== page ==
41st Rolex 24
three weeks time, we’ll have a clearer idea of the future
for the Grand American Road Racing Association and their Rolex
Series, and the role that the Daytona prototypes are going
to play in 2003 and beyond. For now, let’s have an early
look at prospects for the 41st Rolex 24, principally from observations
of the events at the Test Days.
was in contact with Roger Edmondson very recently, and expressed
the view that the upcoming race could have been very different,
had other decisions been made regarding this transitional year.
For example, suppose the SRP1 runners had been welcomed back
for one more year, with suitable penalties (restrictor changes)
to limit their laps to about the 1:48 level? Suppose the SRP2s
had modest restrictor changes (and no fuel tank changes) to
limit them to 1:48 or 1:50, instead of last year’s best
of 1:46. Suppose the ‘unibody’ GTS cars ran just
as they did a year ago, with a 1:48/1:50 potential. Let the
former AGTs rip, as seems to be the case now anyway, and there
could have been three / four classes – plus the Daytona
Prototypes – in contention for the race win. The field
would have been bigger and had more depth, existing car owners
would have logically jumped at the chance to race for the win,
and the prospects for on-track action would have been even
greater than is currently the case.
there’s an argument that there would have been too many
cars in the field with a similar pace (with the format outlined
above). With the GT class running at 1:55s or so, the whole
field would have been unusually evenly matched, and a possible
recipe for trouble. Who is it who has argued on these pages
that there needs to be a speed differential, to make overtaking
safer? With a 30 mph differential, moves are completed more
quickly, and more safely, aren’t they?
But at least
one DP driver has gone on the record to suggest that the Daytona
Prototypes will be more interesting from within because the
drivers will have to work harder at their overtaking moves:
overtaking will need to be planned from further back, and the
drivers will have to ‘work at it’ to get by the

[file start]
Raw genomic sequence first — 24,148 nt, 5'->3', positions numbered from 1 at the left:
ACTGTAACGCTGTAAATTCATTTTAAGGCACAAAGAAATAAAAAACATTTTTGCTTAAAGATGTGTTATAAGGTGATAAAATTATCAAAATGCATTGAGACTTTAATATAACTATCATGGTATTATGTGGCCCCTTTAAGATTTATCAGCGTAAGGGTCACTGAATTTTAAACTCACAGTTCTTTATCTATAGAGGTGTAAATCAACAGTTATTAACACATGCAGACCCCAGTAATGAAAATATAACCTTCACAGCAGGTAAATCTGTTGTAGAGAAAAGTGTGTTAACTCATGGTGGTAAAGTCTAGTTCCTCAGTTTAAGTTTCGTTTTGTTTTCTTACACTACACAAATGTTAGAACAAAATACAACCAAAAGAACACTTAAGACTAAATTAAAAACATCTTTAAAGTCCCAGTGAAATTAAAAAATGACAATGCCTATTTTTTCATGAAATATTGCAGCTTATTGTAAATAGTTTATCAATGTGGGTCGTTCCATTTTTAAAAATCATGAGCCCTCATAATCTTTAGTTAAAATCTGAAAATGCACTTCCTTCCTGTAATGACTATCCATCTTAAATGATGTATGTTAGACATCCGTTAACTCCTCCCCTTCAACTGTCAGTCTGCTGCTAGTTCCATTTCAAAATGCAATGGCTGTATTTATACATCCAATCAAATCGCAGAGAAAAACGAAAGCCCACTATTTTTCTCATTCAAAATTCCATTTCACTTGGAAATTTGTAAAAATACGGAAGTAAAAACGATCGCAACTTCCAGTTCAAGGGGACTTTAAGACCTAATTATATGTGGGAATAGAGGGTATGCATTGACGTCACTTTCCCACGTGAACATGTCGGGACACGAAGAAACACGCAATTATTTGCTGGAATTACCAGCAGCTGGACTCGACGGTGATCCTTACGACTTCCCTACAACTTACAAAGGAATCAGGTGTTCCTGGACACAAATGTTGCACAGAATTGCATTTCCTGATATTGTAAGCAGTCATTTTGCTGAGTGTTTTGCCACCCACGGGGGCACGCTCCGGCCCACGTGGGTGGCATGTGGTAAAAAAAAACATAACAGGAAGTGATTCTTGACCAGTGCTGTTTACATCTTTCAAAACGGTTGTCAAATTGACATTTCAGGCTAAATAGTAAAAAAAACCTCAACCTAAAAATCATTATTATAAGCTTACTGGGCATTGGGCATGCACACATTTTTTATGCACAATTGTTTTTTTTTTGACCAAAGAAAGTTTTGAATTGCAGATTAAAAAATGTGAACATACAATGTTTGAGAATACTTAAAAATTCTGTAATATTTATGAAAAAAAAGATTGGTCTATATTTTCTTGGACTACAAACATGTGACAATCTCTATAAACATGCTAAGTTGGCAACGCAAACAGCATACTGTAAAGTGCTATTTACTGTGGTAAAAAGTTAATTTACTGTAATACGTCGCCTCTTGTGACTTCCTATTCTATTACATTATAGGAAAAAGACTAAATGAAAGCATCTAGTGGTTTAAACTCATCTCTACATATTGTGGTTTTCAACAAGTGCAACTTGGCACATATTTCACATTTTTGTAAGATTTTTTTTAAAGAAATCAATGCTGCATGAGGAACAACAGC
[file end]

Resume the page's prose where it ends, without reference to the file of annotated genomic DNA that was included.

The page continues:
cars that are only marginally slower.
we arrived at a similar situation to the proposed SRP1 / SRP2
etc. field, argued for above? Won’t there be considerable
bunching of the pack around the banking, with marginally quicker
cars trying to ease their way through them? That’s all
right for the professionals, but what about a gentleman driver
in a DP (or a GTS), racing at night, tired – and coming
up against a professional such as a Bergmeister or a Lieb in
a 911? Or six professionals in 911s, all dicing hard among
themselves? Fortunately, the DPs’ and GTSs’ marginal
(if any) speed advantage over the rest will ensure that there
is actually very little lapping of slower cars throughout the
will be at a premium at this year’s race like never before
though, won’t it? Any time lost while a gentleman driver
is at the wheel (or a problem is fixed) will just not be made
just argued that actually the 41st Rolex 24 could be an unmissable
treat for sportscar fans: the prospects for seeing big bunches
of cars racing together have never been greater, have they?
But is this good or bad?
One of the
Picchio drivers is never reluctant to express a view, and after
a couple of days in the car, Boris Said was left wishing for
another 200 bhp. What’s he got at the moment, about 470?
Who wouldn’t be happier with 670? That could have been
so simple to arrange. Aren’t big reliable V8s the ‘stock’ engine
in this part of the world in February? Wouldn’t gentleman
drivers be happier with more bang for their bucks in their
DPs? Wouldn’t overtaking be safer for them? Wouldn’t
playing ‘catch-up’ be more realistic for the pros.
In these cars?
not what they’ve got though. It’s the brave new
world of the 470 bhp Daytona Prototypes, and we’ll follow
their maiden race with considerable interest. The race winner
could come from the DP class, the GTS class or the GT class – and
that’s a fascinating prospect. It’s about as far
removed from Ari Luyendyk and a 1992 Nissan as you can get.
Remember him swooping past slower cars, first left then right?
That was a fantastic spectacle, having already had Fangio on
pole, plus the last appearance of the V12 Jaguars – with
one D Brabham making his Daytona debut. 2003 is going to be
very different indeed. If you like packs of cars glued together
round the banking, make sure you’re there on February
1 / 2. Outright speed is no longer part of the attraction,
but side by side racing certainly will be.